3 Tips for Entrepreneurs Planning a Startup

By | 2007-11-14T08:22:12+00:00 November 14th, 2007|Consulting Business, Startup CEO: Question of the Day, Startups|1 Comment

How do you plan when you are in a small software startup? Big company planning models are not just overkill, they are not appropriate for small firms. Startups need a lightweight planning and development model to thread the narrows between “just do it” and “let’s study the problem a little longer.”

We use an one-page planning model. The one-page business plan is different from traditional models. It’s an ACTION plan. Traditional models are out of date by the time they are finished! That’s one reason why they don’t work. They are also very general, trying to fit everyone, as a result are never really useful.

But a one-page model is not a vehicle for raising money or soliciting investment – that requires a different approach. This is an operating plan. The important thing here is the process of planning, developing a better understanding of the business and the options available.

  • Define and understand yourself, your competencies, your product, and your customer.
  • Identify your immediate, mid-term, and long term goals as well as an action plan to reach them
  • Clarify and clearly state your business model and path to revenue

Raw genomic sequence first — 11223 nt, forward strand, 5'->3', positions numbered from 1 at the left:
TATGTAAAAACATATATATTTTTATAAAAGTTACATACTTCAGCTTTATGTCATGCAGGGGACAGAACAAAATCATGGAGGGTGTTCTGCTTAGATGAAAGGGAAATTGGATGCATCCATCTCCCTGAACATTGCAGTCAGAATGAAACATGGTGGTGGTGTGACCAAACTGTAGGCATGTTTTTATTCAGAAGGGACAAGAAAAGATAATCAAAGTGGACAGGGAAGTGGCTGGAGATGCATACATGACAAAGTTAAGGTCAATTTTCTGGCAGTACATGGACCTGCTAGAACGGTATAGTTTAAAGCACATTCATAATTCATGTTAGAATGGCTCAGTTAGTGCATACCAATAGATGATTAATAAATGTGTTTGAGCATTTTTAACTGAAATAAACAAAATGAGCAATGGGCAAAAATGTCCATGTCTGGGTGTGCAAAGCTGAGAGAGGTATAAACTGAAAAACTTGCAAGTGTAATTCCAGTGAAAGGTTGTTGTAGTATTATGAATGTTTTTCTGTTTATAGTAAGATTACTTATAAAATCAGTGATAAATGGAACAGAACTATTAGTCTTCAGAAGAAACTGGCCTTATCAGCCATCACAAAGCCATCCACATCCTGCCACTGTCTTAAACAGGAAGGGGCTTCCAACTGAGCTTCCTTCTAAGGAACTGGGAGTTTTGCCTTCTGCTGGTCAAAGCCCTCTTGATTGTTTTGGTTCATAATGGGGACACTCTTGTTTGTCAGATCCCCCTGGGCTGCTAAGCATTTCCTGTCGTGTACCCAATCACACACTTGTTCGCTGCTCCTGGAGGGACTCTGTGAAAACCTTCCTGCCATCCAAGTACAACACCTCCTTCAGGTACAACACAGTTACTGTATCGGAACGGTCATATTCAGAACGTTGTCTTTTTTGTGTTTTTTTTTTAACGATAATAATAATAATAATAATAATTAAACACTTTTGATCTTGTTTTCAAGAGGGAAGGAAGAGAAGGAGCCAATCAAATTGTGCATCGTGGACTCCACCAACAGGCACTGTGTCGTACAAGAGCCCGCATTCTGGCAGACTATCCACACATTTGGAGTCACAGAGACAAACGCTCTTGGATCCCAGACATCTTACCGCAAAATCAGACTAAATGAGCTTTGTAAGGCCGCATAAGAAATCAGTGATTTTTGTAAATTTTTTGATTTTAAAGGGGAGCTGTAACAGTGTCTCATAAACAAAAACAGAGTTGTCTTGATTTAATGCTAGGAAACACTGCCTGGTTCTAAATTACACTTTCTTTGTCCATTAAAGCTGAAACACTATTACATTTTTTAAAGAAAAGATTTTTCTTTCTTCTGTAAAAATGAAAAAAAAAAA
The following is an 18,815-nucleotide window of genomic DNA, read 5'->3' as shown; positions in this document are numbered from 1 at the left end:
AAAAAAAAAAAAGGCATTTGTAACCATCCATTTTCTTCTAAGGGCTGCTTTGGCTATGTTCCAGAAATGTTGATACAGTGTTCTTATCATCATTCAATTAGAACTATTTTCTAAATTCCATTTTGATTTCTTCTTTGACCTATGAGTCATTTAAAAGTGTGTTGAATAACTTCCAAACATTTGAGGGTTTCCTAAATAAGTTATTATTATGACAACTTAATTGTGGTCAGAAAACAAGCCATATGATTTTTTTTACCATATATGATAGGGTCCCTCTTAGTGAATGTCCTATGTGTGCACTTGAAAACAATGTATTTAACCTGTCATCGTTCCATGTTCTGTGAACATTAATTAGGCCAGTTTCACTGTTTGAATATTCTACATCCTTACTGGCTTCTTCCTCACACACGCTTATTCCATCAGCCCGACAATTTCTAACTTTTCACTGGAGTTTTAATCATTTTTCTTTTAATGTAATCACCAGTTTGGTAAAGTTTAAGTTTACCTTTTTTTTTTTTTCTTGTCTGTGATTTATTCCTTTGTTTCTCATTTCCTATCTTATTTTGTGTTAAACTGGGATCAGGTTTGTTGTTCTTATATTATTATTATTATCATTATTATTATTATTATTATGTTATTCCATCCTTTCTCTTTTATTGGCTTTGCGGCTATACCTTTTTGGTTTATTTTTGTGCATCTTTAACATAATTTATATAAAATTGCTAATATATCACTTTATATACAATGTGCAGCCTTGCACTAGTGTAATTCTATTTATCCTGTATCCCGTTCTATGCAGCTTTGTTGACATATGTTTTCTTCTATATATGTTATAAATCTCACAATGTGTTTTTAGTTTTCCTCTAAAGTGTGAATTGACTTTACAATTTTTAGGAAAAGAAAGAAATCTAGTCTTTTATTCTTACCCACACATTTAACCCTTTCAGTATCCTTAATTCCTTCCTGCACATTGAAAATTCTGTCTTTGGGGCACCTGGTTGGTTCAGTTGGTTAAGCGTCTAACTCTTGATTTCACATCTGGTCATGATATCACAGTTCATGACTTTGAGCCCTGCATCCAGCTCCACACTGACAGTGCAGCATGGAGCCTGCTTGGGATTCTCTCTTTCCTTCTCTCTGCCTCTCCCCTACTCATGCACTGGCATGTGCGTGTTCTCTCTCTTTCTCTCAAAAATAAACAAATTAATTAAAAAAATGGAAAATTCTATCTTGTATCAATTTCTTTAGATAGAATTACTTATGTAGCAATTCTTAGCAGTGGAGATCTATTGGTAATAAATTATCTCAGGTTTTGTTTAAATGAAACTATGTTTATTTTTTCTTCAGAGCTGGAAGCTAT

Here’s 3 tips to make it usable.

  1. Keep it simple and usable.
  2. Stick to one page.
  3. Use bullets to jot down ideas. It is not about writing volumes.

Our Idea to Revenue workbook has individual worksheets. Each key concept is presented in a tight, one-page question-and-answer format. We also guide you through the process in the Idea to Revenue Workshop.

About the Author:

One Comment

  1. […] Adapting von Moltke’s observation that “No battle plan ever survives contact with the enemy” for a startup you might say that no startup’s product or operating plan survives contact with the market, either in the form of customers or competition. But prior preparation enables quick response and will likely allow you to avoid unnecessary expense and some mistakes. His suggestion for a journal format is also a good one, and one of the reasons why we believe that a wiki page makes a nice medium for your operating plan. I like Mr. Kamishlians’ comments a lot–although I have never met or corresponded with him–they contain a succinct problem statement and guidance that corresponds to our prescription for an appropriate level of planning in a software startup. […]

Leave A Comment